Creating the perfect playroom for your child isn’t easy. It needs to be fun and inviting, but practical too. We look at simple ideas for a child’s playroom that should last them for some years to come.
Designing a Playroom
If there’s one thing about designing and dressing a playroom, it is the fact that we can cut loose and have some fun. Creating a cacophony of colours, using bold stripes and even bolder spots and dots, it is a place that children should love.
As a play space, it needs to stimulating and colourful, supporting your child’s imagination to play, learn and develop.
However, before you grab a tin of the brightest, most vivid colour you can and start splashing it on the walls, you will need to spend some time planning the overall design.
What to consider
Not so much rules but guidelines so that you get the stylish space you want it to be – important if it is an open area of your home – but your child gets the space they want too.
It’s a family project…
And that means allowing your child to take the lead but also understanding the need to compromise. They may want an indoor trampoline with a slide that will take them directly to the kitchen when it’s snack time but that is probably out of your budget range…
Sit down together and draw a plan of the room. Look at catalogues and websites for ideas and inspiration but make it clear, that what is it: getting ideas for their own playroom. And who wants one that looks exactly the same as someone else’s?!
Consider the must-haves and what-would-be-nice to have in the playroom.
Future proof it
Children grow fast. One minute, they are toddlers learning to balance, walk and talk, the next minute they are pre-teens in need of a different kind of playroom space.
And then they become teenagers.
Wall colours can be easily changed, the fitted furniture and other options not so readily. Bear this in mind when making big purchases, accepting that at some point, the whole room will undergo a significant makeover.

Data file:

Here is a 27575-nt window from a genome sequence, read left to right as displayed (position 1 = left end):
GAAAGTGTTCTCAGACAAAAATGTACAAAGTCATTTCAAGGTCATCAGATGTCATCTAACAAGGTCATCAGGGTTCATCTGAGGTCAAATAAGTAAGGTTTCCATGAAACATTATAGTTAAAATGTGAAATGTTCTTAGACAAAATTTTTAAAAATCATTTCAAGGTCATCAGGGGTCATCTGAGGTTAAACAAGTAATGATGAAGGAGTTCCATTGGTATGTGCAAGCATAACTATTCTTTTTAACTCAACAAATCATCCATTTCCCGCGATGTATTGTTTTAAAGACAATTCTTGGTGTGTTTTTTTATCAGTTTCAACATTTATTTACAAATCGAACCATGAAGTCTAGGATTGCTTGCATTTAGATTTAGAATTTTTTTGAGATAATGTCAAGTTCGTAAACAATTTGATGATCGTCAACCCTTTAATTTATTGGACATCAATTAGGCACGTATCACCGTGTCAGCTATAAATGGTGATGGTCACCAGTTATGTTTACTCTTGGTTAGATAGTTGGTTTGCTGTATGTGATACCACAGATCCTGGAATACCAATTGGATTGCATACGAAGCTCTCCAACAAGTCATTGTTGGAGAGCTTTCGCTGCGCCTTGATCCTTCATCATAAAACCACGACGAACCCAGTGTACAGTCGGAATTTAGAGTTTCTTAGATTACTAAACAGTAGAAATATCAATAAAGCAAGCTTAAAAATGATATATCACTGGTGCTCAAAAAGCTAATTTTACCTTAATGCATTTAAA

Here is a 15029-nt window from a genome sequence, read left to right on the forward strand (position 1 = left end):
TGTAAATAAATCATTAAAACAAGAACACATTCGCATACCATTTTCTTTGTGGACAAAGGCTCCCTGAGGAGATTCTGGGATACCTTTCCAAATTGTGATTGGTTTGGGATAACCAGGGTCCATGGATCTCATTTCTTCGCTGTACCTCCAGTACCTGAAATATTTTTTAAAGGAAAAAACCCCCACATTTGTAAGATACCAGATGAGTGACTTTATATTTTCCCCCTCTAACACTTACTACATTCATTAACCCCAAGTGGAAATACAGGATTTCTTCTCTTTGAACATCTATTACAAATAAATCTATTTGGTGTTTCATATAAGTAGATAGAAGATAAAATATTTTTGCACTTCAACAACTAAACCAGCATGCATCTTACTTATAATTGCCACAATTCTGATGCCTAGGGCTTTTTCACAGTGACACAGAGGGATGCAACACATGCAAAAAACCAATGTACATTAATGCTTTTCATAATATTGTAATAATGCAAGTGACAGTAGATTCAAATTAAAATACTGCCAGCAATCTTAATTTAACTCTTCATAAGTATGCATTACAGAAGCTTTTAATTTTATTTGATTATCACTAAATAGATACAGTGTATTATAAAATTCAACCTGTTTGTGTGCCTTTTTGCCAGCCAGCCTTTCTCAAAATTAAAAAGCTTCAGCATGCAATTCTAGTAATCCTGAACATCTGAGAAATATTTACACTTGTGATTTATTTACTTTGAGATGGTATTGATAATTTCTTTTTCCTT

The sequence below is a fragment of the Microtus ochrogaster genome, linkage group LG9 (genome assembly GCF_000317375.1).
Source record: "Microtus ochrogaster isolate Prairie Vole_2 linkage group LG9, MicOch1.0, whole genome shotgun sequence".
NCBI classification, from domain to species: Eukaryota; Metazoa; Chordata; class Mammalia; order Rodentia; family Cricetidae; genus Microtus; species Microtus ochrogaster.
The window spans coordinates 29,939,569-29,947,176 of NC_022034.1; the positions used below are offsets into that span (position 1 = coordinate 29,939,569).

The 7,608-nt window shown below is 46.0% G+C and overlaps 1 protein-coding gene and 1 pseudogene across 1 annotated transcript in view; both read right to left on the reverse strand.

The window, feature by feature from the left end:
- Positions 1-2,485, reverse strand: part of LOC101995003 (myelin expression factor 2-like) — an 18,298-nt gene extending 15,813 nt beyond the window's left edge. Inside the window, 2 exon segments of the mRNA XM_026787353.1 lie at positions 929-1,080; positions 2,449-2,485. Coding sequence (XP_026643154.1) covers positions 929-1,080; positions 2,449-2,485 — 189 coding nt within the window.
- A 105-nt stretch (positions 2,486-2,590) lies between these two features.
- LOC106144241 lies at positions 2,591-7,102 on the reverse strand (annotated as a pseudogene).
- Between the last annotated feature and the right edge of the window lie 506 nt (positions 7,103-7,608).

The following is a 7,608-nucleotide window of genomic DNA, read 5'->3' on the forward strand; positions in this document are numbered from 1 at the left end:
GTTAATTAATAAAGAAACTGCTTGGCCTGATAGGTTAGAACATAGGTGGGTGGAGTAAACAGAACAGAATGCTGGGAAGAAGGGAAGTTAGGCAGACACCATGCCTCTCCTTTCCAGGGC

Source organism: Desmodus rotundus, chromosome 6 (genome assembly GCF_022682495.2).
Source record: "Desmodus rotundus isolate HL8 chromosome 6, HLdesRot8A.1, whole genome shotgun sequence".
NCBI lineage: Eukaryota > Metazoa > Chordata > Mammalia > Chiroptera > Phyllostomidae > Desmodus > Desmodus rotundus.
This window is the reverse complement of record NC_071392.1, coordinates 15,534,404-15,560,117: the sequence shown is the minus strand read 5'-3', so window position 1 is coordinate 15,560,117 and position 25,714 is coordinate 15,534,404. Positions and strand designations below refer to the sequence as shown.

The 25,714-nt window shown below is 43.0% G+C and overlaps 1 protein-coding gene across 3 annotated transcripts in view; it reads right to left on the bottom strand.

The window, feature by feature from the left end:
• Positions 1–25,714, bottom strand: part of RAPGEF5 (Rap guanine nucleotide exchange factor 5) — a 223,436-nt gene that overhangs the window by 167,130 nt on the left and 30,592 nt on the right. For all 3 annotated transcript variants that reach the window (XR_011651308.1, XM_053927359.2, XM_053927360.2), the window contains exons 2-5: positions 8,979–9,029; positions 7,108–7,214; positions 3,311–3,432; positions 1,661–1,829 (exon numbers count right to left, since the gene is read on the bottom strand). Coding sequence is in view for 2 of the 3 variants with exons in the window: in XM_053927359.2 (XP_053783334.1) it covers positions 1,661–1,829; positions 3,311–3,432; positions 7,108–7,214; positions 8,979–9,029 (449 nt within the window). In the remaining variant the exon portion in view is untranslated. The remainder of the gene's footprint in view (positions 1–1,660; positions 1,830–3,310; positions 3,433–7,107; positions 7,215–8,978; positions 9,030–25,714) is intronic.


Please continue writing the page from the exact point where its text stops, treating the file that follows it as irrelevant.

It may seem a little early to include the idea of a desk and chair area but sitting at a desk, colouring or reading, or immersing themselves in a craft activity, is a great start for when they get to school.
As they grow, this workspace can be developed so that it includes a PC or other must-have tech.
Get clever with storage and opt for solutions that offer your versatility now and in the future.
Cupboards, drawers and boxes are all well and good but only if your child can access them too! In other words, opt for a height that they can access. The same goes for hooks on the back of doors and the like.
Most parents make it a rule that the space is kept tidy but this doesn’t mean keeping it absolutely pristine. Some of those soldiers and dinosaurs are marching to an important imaginary place! Take care not to cut across their play.
On one hand, the playroom is great for ‘containing’ play and toys so that the whole house isn’t overtaken by ‘stuff’ and you don’t stand on a piece of Lego, surely the most painful affliction for a parent.
But it can also be a quiet space too. With upholstered and cushioned seating, this is exactly what a child learns. Sometimes, lounging in a tub chair, playing quietly or chatting with their favourite toy is just fine…
Sticking with the theme of chill out time for a moment, including a reading nook or corner in the playroom will encourage your little person to enjoy the printed words and the artwork of cartoons and books.
Children learn through play but to spark the imagination, children need books with stories of everything from daring-do to being a success even when the odds are against you. We make room for tech, but rarely books so buck the trend with a corner perfect for reading.
Using the tub chairs as the seating, or plump beanbags and a rug for warmth underfoot.
And finally, those pieces of artwork need somewhere to be displayed. Why not invest in a cluster of frames to showcase their artistic talents? Change regularly, cutting some of their pieces to size or into different shapes to add a touch of the personal to the playroom.
Posted on: 25/07/2018